'IT'S A DOG'S LIFE...'
|Puppy farm puppies often suffer with
To most, they're man's best friend
and a life long companion, but for some disreputable traders, puppies
are simply a commodity to be cheaply and cruelly farmed and sold.
Inside Out East goes undercover to expose one Essex
puppy trader who has been the subject of complaints for over 10 years.
Dogs, like any pet, can be a costly affair. A pedigree
dog can cost from £200 upwards, and that's before the vaccinations
and vet's bills.
But when a family pet becomes ill, it is not simply a
monetary cost, it can be an emotional cost too.
"We got him on the Saturday, by the Monday he was
in the vets," describes Lisa Burton.
puppies are bought in ill health, some even die|
"We were phoned by the vet to say he's not going
to make it... then we got the call to say that he died."
Like Lisa, Jan Lewis and Ellen Christopoulous encountered
similar problems with their new puppies, but that's not all these women
have in common.
All three dogs were originally bought as puppies from
Loretta Bastin of Dobe Farm Kennels - a puppy trader who over the years
has invited an endless stream of complaints.
The RSPCA believes Ms Bastin receives her dogs from "puppy
farms" in Ireland where licenses are not required to breed or sell
RSPCA officer Alastair Keen has recently raided such farms.
"We found them living in their excreta and urine...
I couldn't enter without feeling physically sick," describes Alastair.
Dogs bred in these conditions often suffer with chronic
health and behavioural problems and are rarely the pedigrees they are
sold to be.
"In terms of behaviour... they get off to a very
very bad start and it just goes downhill from then on," says Alastair.
Still in business
Lynch from Trading Standards has been involved in Ms Bastin's investigation|
Complaints ranging from fake pedigrees to bogus vaccination
certificates drew the attention of both Trading Standards and the RSPCA.
"We've been dealing with Ms Bastin for nearly 15
years," explains Steve Lynch of Essex Trading Standards.
"We visited her three to four years ago... we've
been looking at her closely for a long time," agrees RSPCA officer
Yet 15 years on, Ms Bastin is still in business. Inside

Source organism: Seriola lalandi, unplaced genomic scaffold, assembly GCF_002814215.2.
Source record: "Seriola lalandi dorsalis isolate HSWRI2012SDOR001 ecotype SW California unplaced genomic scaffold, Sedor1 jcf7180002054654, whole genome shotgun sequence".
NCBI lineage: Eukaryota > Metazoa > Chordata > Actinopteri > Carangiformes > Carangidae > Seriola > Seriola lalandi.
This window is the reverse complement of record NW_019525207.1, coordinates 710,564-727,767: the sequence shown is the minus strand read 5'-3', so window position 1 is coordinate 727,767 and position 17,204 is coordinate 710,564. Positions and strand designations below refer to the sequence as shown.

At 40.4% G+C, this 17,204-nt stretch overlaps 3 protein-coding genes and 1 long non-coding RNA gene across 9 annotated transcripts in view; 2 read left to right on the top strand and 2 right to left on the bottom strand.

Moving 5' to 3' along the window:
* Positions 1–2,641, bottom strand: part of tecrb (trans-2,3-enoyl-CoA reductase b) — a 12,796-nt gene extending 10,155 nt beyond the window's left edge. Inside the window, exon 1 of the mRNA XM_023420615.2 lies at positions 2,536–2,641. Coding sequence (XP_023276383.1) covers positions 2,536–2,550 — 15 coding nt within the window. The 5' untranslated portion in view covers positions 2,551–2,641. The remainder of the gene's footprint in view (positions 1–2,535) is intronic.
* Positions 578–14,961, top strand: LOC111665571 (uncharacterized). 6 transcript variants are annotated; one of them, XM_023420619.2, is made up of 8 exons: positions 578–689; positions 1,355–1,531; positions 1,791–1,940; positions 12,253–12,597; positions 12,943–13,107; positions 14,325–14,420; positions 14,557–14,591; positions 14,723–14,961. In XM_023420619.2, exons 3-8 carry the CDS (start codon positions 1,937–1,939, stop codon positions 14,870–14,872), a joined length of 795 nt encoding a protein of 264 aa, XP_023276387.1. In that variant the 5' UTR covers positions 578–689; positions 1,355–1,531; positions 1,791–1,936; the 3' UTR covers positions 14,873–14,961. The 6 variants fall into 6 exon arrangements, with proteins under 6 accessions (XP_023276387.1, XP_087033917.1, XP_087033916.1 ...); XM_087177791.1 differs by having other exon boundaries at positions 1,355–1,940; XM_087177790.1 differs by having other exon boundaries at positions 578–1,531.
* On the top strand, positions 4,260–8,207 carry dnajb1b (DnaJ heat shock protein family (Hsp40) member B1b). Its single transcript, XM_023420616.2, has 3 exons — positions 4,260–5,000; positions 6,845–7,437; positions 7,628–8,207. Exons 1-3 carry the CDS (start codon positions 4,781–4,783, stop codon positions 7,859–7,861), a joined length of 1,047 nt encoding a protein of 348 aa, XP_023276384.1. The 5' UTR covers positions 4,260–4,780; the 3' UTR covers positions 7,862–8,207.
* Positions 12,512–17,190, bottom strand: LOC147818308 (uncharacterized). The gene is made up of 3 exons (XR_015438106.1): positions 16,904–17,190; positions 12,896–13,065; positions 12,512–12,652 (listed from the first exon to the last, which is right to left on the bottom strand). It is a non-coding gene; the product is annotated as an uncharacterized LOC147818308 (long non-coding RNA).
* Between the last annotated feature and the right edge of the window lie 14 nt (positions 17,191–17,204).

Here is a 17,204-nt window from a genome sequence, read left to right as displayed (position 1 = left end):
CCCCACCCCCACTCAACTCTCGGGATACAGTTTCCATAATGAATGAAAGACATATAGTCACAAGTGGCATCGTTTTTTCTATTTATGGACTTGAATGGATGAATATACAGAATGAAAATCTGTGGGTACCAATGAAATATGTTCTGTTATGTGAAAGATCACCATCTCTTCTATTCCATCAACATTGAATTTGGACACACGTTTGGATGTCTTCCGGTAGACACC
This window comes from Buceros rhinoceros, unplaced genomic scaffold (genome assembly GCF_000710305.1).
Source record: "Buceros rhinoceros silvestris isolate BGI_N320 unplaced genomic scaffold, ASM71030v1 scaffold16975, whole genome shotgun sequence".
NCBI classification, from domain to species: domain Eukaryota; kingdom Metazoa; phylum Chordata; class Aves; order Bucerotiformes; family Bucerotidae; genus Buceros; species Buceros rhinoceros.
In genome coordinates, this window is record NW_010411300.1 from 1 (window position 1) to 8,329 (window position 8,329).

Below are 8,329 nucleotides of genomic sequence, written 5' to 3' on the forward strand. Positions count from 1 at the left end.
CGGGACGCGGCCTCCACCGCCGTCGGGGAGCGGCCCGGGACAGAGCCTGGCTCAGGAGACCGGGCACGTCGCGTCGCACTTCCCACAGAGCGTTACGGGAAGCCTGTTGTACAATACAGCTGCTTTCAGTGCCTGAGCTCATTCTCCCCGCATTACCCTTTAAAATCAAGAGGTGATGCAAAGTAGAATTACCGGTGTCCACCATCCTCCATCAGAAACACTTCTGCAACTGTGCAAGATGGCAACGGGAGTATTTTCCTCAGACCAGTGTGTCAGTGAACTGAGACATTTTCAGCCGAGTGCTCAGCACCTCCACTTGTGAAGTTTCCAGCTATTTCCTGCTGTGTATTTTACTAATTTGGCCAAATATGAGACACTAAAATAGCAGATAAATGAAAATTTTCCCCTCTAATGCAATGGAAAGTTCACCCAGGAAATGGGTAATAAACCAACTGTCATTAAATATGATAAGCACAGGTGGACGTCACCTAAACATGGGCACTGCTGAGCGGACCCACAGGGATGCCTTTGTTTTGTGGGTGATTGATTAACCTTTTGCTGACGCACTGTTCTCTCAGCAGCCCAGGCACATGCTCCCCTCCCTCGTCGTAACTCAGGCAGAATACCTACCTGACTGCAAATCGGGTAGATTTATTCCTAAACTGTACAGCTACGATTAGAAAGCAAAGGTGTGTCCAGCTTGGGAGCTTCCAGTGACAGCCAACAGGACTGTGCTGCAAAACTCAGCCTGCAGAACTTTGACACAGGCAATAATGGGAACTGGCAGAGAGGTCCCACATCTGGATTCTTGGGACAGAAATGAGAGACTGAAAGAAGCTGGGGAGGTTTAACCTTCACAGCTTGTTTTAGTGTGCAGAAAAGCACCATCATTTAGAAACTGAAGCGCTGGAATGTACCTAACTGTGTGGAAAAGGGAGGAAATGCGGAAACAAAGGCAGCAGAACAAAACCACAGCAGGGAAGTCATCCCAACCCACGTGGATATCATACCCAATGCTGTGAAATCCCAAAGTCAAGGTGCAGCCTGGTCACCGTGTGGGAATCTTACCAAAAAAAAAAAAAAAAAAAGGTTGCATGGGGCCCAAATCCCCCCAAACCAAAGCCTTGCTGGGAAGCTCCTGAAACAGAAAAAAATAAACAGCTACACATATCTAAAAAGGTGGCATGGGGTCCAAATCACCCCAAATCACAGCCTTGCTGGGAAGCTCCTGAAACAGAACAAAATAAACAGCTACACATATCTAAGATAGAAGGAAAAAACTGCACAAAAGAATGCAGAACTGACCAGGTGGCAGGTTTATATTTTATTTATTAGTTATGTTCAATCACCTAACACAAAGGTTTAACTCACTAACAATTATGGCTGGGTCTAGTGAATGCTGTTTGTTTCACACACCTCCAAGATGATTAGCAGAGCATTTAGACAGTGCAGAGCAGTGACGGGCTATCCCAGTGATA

Out East goes undercover to find out why.
How much is that doggy?
Under the pretence of buying a puppy as a present, our
Inside Out undercover team takes a hidden camera into Ms Bastin's portakabin,
where three puppies are presented to choose from.
Our team are told that the puppies are commercially bred.
They claim the puppies are pedigree, but not Kennel Club registered.
After selecting a Yorkshire Terrier, the puppy is promptly
saturated with flea spray. Our reporter is then handed a bag of adult
dog food, six months free insurance with Petplan and a word processed
pedigree certificate, without the breeder's address.
The puppy is taken straight to vet David Taylor for a
thorough examination which reveals that she is full of fleas. The puppy
has blocked eye ducts and may not even be a pure Yorkshire Terrier.
puppy has fleas and worms and according to the vet, will be difficult
Like Inside Out, David is sceptical of the word processed
pedigree certificate and the vaccination record has no address for the
vet who performed them.
The full written report reveals an eight inch Toxocara
round worm confirming that the puppy was never fully wormed.
A phone call to insurers Petplan, reveals the policy to
be for breeders only and therefore invalid.
A sick puppy without a valid insurance plan can be a great
expense as Ellen Christopoulous discovered.
"I bought the dog for £275 - the vet's fees
came to £1,000 of which I didn't get anything back."
Wanting answers to the questions raised by the vet, Inside
Out gets back in touch with Ms Bastin who assures us that her breeder
in Southern Ireland will be in touch.
The breeder fails to get in contact.
Bastin refused to answer any questions posed by Inside Out|
After various investigations, Trading Standards succeeded
in taking Ms Bastin to court in July 2004.
In a Landmark case, she was banned from selling substandard
goods and faces a prison sentence if she breaks her court order, but the
courts were powerless to revoke her pet-shop license.
"I don't think it goes anywhere near far enough,"
says Lisa "It seems
like she just got a slap on the wrist."
Upon leaving court, Ms Bastin declined an interview.
It seems at present that the law is powerless to prevent
this cruel trade and responsibility falls solely into the hands of the
"People buy these puppies because they feel sorry
for them," explains vet David Taylor.
"But that's the worst thing you can do because there'll
be more produced to fill the gap.
"Walk away," he insisits.
here for more information about buying a new puppy: what questions
to ask, what signs to look for and how to avoid puppy farm traders.